Later,
Buncen.

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Guest Anonymous Poster
Mitijia,
Don''t think you''ll have much luck finding the ''original code'' that the headers are for. Unless you work at Microsoft or know a good russian hacker. Microsoft do not release the Windows source code to the general public because they think competitors would copy it and they are also terribly embarrased of it.

Later,
Buncen.

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Anyone that saw my post in Q&A about adding an mp3 track to Teej''s basecode. I got it sorted. Direct Music doesn''t support mp3, and while Directshow does, it severely alters the event handling of a program.

I am using the FMOD library to do it. It takes all of 4 lines of code to do it

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Mitijea: I know exactly how you feel. I hated reading tutorials where all these functions would be thrown at me, and I''d always want to know how they find out what functions do what and how they all work.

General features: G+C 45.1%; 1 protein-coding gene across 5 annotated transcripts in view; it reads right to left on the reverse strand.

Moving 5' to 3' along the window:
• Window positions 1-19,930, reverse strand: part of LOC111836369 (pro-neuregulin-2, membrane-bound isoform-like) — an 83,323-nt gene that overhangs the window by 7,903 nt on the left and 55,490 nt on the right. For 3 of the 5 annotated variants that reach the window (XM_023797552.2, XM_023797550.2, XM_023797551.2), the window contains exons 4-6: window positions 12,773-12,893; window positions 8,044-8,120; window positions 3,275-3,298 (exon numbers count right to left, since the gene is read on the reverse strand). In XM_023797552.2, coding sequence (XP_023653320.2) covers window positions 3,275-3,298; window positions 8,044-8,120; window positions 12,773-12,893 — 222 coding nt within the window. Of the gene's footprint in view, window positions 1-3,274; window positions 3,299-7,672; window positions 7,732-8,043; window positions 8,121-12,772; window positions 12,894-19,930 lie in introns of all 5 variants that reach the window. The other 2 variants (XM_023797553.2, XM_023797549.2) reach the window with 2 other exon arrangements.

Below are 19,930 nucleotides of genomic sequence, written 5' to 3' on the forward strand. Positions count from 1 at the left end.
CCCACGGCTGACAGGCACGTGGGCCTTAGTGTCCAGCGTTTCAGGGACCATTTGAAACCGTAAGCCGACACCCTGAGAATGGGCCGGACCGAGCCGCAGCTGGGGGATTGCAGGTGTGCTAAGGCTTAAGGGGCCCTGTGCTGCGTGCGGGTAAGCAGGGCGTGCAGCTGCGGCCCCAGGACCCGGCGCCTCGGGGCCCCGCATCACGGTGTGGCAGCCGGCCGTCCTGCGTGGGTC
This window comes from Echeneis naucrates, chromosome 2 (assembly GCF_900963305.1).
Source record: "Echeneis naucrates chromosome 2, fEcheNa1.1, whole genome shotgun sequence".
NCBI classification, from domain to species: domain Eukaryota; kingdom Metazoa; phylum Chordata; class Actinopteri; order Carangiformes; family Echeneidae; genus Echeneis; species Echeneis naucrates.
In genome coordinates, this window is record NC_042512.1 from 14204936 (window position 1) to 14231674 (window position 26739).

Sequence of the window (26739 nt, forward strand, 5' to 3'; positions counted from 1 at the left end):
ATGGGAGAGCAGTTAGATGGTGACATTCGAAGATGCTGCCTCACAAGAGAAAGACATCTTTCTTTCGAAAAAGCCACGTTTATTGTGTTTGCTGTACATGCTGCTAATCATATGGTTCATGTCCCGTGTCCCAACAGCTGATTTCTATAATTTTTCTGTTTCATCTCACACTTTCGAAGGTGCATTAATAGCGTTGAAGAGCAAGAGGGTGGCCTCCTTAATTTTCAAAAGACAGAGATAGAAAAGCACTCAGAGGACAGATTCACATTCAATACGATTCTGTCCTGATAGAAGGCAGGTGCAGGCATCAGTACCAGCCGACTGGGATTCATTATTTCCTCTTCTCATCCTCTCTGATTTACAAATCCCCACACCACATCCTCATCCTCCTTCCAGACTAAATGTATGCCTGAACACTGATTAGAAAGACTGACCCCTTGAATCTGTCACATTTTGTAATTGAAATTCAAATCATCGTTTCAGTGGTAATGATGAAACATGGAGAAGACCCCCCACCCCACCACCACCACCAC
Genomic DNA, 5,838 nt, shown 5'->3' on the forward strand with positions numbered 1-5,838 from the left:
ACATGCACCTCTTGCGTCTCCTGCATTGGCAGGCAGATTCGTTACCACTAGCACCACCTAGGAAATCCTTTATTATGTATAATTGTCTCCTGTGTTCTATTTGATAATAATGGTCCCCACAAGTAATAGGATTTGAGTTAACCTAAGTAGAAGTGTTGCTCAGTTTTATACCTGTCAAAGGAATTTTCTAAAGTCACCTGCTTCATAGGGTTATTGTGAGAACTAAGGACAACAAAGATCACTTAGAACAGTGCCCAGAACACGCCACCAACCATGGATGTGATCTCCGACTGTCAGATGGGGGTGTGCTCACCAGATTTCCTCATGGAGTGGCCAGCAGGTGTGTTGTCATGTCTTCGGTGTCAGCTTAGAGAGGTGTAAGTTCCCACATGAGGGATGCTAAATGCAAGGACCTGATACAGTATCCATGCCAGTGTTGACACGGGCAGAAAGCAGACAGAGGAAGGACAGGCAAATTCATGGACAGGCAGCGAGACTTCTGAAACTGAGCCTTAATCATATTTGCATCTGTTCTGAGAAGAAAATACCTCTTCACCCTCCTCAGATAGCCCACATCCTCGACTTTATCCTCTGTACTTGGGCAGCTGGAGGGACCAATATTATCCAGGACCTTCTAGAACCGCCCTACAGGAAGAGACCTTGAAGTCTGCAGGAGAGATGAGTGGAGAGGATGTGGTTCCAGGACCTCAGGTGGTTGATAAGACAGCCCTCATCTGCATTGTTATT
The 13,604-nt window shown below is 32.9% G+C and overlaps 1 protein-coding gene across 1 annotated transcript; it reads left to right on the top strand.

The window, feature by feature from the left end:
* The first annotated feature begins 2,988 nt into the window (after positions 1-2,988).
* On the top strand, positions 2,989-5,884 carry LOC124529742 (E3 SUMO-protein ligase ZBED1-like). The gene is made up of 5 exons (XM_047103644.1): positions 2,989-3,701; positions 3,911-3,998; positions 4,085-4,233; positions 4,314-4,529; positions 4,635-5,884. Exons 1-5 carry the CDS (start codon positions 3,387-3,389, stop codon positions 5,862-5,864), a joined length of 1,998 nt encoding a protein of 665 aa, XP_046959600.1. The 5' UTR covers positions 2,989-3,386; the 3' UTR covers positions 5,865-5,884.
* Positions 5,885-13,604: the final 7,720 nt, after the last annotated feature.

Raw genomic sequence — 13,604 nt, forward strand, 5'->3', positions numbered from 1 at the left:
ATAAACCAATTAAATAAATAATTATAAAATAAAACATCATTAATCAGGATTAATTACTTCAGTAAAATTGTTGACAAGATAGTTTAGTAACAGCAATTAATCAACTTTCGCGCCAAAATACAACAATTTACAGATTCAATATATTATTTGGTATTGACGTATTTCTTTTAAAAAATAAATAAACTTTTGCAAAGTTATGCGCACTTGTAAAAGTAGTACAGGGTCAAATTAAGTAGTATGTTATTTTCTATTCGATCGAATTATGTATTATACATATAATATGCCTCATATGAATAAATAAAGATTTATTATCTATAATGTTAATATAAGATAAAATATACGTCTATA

Two things that i learned:
1.) Read the help files!! They''re an invaluable resource. Usually a search on a couple keywords about what your trying to accomplish will be enough.
2.) Patience. In time it will all make sense. Alot of us are still newbies to game programming (why else would we be here), but as long as your determined to learn, you''ll be an all-knowing guru like Teej in no time =)


Teej: awesome idea with the globals structure, since my last attempt at a game i was always wondering if there was a nice easy, organized way to deal with all the globals spread around my files

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First off, I''ve added an article on that G thang in 03.03 - Selected C Topics.

About the website, well, I didn''t have the local copy of the website at the time, and tried to hack a new index.html. Obviousely, it didn''t work. As of 7pm EST today it should be repaired.

Rictus: Sorry about that! There are some things in the game template code that frankly have nothing to do whatsoever with running it. I''ve added the code to load a bitmap onto a DirectDraw surface only because it''s one of the first things we''ll want to play with. As someone mentioned, I just used a standard (slow) Windows API function to draw some text on the screen. We''ll all be 100% comfortable with the template code shortly...